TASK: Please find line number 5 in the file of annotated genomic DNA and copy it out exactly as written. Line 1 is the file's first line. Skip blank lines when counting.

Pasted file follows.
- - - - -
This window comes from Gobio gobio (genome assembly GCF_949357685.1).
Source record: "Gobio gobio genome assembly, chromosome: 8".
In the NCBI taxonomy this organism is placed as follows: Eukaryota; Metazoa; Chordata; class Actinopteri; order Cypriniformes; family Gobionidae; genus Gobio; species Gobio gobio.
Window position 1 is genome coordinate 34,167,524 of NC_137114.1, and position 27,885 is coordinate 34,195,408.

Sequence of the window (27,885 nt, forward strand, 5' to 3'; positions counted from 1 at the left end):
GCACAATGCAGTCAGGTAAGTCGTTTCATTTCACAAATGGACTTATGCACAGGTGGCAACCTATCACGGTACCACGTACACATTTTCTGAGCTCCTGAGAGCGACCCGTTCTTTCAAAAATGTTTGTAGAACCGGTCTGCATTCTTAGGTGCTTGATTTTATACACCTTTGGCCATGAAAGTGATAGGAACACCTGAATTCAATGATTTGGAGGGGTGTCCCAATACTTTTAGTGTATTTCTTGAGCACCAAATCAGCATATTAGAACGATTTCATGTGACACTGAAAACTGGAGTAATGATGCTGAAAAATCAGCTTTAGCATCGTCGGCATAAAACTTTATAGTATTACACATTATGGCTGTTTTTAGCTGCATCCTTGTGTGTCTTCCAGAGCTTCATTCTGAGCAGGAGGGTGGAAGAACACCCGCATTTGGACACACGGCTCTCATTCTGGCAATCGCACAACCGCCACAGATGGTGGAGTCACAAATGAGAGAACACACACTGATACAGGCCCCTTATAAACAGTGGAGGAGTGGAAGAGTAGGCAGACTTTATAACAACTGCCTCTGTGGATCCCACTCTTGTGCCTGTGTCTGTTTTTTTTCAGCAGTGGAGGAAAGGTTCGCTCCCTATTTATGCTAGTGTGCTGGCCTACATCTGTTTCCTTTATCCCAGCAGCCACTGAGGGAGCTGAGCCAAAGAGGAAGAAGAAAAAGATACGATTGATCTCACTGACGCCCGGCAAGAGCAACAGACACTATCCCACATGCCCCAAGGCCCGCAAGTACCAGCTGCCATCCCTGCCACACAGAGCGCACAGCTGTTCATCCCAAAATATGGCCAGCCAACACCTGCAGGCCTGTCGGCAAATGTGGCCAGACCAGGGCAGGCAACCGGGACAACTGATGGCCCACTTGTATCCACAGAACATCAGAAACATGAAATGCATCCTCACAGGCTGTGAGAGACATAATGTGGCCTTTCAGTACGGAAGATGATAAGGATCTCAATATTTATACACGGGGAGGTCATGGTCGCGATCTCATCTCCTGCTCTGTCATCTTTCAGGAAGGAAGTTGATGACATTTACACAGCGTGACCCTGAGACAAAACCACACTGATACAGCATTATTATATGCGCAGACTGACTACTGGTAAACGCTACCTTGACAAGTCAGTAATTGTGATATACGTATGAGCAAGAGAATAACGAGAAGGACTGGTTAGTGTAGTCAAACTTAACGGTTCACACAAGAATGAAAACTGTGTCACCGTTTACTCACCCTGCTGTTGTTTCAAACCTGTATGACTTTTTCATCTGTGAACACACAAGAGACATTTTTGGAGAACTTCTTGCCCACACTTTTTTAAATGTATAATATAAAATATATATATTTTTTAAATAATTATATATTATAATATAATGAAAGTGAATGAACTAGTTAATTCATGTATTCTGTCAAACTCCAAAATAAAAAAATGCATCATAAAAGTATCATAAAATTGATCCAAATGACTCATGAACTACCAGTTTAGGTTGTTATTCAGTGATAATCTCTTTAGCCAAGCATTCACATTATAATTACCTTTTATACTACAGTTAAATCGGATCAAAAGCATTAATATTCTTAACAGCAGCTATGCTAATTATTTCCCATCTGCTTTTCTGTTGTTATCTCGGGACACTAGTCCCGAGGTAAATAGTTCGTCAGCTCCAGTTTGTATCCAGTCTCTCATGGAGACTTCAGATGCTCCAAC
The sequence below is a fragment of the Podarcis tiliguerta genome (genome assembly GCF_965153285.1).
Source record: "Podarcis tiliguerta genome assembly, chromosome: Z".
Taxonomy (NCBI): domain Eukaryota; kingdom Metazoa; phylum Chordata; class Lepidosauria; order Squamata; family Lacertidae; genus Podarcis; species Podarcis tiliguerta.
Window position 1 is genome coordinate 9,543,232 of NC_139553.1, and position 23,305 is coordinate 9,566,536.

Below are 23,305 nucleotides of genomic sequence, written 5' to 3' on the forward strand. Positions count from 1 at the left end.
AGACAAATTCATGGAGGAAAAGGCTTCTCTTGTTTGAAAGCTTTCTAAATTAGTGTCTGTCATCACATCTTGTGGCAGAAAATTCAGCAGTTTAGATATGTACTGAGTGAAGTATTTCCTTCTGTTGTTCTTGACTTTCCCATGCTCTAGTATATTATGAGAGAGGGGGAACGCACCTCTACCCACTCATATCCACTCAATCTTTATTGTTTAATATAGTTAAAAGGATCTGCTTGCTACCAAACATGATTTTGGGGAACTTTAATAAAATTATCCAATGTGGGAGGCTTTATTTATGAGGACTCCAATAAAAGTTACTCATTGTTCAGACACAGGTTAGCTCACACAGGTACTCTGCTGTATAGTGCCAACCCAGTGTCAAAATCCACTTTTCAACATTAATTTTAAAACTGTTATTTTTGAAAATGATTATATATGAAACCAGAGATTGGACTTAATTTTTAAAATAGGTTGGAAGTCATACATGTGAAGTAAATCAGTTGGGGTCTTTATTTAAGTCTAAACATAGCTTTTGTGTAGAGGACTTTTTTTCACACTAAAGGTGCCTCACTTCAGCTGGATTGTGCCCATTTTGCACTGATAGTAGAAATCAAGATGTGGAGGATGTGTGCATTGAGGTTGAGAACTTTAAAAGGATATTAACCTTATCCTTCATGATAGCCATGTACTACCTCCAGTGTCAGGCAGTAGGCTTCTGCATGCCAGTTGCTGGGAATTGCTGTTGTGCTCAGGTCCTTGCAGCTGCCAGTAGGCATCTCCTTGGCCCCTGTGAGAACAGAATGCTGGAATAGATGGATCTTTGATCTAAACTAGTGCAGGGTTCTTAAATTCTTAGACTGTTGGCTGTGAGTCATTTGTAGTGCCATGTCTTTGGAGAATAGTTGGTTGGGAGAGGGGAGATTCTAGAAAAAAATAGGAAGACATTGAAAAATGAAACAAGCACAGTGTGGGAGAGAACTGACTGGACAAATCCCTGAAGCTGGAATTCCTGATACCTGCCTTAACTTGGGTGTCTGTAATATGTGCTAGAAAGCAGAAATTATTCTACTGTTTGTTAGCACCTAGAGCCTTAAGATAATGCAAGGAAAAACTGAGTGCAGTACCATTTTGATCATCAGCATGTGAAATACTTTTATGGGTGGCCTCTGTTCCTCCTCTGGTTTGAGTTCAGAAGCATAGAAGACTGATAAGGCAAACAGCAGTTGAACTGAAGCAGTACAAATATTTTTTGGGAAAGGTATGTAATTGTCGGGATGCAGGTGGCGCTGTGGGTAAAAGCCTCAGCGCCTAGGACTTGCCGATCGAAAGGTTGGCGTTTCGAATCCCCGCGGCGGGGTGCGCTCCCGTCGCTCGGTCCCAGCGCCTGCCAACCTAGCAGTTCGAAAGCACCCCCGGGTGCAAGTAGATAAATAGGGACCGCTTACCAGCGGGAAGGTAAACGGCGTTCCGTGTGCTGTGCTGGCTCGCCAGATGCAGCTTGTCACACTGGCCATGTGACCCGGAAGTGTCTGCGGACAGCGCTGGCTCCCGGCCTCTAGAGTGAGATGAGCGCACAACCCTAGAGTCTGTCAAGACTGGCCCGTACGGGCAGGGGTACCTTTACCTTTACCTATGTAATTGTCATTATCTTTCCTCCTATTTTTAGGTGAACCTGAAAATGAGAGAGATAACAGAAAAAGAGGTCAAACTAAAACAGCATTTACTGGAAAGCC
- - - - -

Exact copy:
Sequence of the window (27,885 nt, forward strand, 5' to 3'; positions counted from 1 at the left end):